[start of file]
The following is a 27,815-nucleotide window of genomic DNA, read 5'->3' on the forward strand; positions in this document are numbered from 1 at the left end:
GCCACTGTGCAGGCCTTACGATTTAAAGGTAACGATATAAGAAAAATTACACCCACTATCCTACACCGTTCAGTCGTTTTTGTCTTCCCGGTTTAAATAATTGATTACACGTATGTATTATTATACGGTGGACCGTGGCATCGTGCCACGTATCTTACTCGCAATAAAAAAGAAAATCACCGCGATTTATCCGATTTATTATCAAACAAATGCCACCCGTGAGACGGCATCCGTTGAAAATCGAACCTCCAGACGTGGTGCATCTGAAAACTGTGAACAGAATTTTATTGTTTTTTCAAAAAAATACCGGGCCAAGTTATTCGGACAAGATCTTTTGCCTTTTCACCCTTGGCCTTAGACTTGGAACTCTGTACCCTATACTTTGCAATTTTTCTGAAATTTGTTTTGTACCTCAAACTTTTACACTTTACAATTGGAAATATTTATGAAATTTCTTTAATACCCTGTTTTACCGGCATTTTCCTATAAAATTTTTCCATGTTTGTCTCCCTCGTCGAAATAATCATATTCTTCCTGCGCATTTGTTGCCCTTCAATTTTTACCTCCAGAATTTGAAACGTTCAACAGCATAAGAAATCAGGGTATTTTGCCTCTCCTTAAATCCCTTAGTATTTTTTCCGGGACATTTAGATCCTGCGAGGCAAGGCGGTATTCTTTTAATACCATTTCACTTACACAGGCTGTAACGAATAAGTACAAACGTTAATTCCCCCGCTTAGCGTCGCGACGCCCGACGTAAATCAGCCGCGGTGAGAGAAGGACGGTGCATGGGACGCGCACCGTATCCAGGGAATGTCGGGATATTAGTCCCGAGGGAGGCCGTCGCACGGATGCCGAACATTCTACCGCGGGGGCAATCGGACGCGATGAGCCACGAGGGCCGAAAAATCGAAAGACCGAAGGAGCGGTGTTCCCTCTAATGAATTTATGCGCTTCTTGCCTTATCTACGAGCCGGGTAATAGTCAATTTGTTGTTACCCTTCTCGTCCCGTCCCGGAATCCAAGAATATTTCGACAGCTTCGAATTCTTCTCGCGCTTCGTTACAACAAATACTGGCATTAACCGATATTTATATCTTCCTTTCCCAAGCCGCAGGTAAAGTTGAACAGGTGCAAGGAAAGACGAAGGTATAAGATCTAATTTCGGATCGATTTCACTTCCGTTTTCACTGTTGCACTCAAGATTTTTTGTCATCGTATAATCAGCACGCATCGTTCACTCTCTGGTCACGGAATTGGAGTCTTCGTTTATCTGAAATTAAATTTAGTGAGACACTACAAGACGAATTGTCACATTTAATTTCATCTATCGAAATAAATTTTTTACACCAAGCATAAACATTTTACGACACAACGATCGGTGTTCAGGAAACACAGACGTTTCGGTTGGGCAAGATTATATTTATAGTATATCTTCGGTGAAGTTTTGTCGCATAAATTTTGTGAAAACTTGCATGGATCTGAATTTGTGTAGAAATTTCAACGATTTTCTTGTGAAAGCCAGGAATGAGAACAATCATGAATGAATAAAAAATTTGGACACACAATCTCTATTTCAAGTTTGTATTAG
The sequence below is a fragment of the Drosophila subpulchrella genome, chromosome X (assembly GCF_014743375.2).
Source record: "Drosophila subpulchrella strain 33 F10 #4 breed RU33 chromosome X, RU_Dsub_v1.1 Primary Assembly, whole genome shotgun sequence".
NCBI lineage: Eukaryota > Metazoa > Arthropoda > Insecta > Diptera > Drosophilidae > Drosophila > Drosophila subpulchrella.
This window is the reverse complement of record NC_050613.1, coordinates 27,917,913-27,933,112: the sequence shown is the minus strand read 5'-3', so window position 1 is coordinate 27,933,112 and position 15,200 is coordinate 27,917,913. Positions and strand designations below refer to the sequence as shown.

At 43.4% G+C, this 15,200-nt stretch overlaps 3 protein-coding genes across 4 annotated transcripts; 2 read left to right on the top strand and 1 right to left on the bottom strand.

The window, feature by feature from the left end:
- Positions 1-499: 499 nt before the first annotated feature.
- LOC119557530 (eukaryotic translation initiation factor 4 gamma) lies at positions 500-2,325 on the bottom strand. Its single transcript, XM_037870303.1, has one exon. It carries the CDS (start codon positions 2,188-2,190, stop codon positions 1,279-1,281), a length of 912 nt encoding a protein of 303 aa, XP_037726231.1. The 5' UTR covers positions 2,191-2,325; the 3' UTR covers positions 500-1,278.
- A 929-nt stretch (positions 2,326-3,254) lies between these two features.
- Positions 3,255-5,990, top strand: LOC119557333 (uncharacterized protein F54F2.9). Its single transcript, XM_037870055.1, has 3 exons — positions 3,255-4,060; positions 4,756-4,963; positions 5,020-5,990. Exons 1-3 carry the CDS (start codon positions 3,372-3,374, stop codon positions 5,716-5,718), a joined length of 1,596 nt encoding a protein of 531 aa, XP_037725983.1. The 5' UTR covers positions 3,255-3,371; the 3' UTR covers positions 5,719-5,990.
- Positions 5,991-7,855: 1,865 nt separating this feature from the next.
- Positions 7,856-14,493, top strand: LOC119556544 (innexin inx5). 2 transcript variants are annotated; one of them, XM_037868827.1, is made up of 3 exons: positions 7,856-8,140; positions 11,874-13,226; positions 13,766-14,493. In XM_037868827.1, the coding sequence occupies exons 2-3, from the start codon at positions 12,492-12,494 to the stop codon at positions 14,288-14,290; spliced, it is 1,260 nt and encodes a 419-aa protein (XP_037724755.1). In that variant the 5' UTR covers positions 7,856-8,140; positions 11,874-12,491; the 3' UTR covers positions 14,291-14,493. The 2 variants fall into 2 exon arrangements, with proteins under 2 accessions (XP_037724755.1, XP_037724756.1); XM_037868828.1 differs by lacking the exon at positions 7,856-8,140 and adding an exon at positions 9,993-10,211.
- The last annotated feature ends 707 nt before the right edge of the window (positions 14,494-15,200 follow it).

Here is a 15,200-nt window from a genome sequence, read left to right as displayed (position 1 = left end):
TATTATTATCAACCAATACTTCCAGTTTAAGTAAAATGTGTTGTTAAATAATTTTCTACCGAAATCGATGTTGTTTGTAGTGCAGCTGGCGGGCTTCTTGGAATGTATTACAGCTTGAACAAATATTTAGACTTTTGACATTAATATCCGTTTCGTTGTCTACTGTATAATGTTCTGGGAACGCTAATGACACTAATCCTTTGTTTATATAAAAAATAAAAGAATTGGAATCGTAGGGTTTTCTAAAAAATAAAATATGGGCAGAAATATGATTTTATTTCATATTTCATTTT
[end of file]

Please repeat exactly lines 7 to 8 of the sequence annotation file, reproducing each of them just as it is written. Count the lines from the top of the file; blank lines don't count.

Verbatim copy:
At 43.4% G+C, this 15,200-nt stretch overlaps 3 protein-coding genes across 4 annotated transcripts; 2 read left to right on the top strand and 1 right to left on the bottom strand.

The window, feature by feature from the left end: